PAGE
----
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Filtering The Noise

It's been said, "Information is king." True enough. We live in an age where technology has made information accessible and abundant in real time. That's good, to a point. The problem arises when there's too much information. It's a 24/7 information bombardment now. It's all urgent too, or so it seems. Even the weather is a full-time breaking news event. Added to that, every Tom, Dick, and Harry (and even some upstate guy named Mike) has an opinion on what it all means. And those opinions run the gamut from one polar opposite to the other. Ever watch CNBC? Then you know exactly what I mean. The truth is that the vast majority of the information we're pummeled with is Noise.

Noise? It's the stuff that's irrelevant in the grander scheme of things. It's a distraction. Many times it elicits emotional responses, like fear. It often seems so important. It's not. Don't get distracted.

The trick to effective trading decisions (or any decisions, really) is eliminating as much Noise as possible. Just because the information exists doesn't mean it's valuable. Much of it is pure garbage (speculation) or just not a determinant to any real end result. Focus on what matters.

So how can you tell what matters? Good question, but there is no one definitive answer. Noise comes in many forms: events, misinformation, speculation, rumors, and on and on. But make no mistake, Noise can still have market impact so you definitely have to be paying attention.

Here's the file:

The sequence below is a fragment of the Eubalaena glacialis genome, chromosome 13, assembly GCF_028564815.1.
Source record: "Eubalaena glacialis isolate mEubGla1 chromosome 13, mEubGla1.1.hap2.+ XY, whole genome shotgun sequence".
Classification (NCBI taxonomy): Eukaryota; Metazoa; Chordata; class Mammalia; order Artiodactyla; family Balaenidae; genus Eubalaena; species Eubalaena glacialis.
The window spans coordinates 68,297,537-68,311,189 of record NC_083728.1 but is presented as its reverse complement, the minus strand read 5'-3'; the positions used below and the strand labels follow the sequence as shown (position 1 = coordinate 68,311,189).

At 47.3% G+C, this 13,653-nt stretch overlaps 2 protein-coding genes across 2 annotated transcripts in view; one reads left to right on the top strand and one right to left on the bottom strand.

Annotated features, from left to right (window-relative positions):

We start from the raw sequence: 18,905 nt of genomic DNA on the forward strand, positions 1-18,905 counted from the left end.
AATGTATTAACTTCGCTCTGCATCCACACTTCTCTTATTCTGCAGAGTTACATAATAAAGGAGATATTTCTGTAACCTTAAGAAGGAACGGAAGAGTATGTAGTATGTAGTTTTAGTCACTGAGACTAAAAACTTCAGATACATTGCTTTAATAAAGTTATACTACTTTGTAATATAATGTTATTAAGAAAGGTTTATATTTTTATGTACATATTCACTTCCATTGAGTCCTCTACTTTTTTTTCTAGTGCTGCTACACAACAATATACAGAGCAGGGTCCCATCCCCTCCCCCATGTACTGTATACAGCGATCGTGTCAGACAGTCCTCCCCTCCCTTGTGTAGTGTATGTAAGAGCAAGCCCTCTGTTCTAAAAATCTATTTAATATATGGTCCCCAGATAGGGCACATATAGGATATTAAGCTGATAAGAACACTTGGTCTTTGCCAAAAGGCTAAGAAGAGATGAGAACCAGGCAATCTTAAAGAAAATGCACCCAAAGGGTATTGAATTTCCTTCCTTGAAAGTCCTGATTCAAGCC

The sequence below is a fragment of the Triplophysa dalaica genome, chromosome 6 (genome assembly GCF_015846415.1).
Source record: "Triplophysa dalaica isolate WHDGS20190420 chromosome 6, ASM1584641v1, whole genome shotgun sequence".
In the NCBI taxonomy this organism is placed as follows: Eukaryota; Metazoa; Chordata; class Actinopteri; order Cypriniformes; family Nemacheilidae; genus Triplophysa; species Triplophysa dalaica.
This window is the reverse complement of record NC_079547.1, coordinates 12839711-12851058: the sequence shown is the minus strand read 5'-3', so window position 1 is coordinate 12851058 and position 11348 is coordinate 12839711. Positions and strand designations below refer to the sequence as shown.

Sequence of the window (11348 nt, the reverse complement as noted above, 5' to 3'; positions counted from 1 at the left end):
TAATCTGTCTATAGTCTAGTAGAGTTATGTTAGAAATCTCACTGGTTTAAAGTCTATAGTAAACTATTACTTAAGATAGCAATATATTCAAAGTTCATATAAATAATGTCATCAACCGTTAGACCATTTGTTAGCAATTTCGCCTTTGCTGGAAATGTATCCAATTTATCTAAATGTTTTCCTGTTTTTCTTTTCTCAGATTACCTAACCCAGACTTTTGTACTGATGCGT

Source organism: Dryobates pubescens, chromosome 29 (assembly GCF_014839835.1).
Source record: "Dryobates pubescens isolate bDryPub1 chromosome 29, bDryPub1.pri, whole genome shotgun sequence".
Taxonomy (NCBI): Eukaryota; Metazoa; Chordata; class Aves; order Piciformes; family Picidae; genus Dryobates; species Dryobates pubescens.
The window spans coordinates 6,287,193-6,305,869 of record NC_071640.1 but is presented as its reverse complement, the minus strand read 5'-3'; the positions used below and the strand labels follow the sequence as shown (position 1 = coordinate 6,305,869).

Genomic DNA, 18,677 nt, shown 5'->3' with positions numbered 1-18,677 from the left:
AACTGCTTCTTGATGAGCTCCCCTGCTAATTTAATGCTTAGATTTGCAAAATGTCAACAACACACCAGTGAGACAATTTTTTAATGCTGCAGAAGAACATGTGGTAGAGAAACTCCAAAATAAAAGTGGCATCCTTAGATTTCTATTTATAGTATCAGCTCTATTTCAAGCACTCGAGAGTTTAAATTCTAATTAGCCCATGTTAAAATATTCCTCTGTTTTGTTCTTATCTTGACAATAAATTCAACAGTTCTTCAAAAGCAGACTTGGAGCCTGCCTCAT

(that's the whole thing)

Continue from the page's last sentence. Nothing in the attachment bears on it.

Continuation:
I've always thought traders hear Noise differently. We filter it on an instinctual level. While an analyst might have a fundamental basis for a particular view, they often times are perplexed by a stock's contrary action. I've encountered more than one portfolio manager that let Noise deter them from staying involved with a particular trade. Traders see and feel the market pulse while executing the trades, a keener sense of what the drivers of the action really are. It's like watching the see the waves building out at sea before they come crashing to the shore. At this point, let me just say that most analysts and PMs are infinitely smarter than me, but good traders are blessed with their own unique skill set.

I try to keep my decision-making process as simple as possible. I focus on fundamentals like earnings, evaluate the general feel of trading activity like volumes and price action (the charts are in my head - but if  you like technical analysis read Bulls Head Trading by Mark Putrino), and then overlay my geo-political view. Then I act. If I'm wrong, I make the necessary adjustments. Sounds like a lot of time expended but in reality, the decision process occurs in fractional seconds. To be a trader, you have to be nimble. You have to act.

With second quarter earnings season fully underway, the numbers have been encouraging, overall beating on both the top and bottom lines. That's certainly good news. The question is whether it's enough of a catalyst for continued upside before a substantial pullback. As I said last post, I'm an optimist. However, I'm also a contrarian and am still convinced there's a reckoning on the not-too-distant horizon. There's been no shortage of Noise, but the market has been resilient. I'll be delving into my skepticism a bit in my upcoming posts.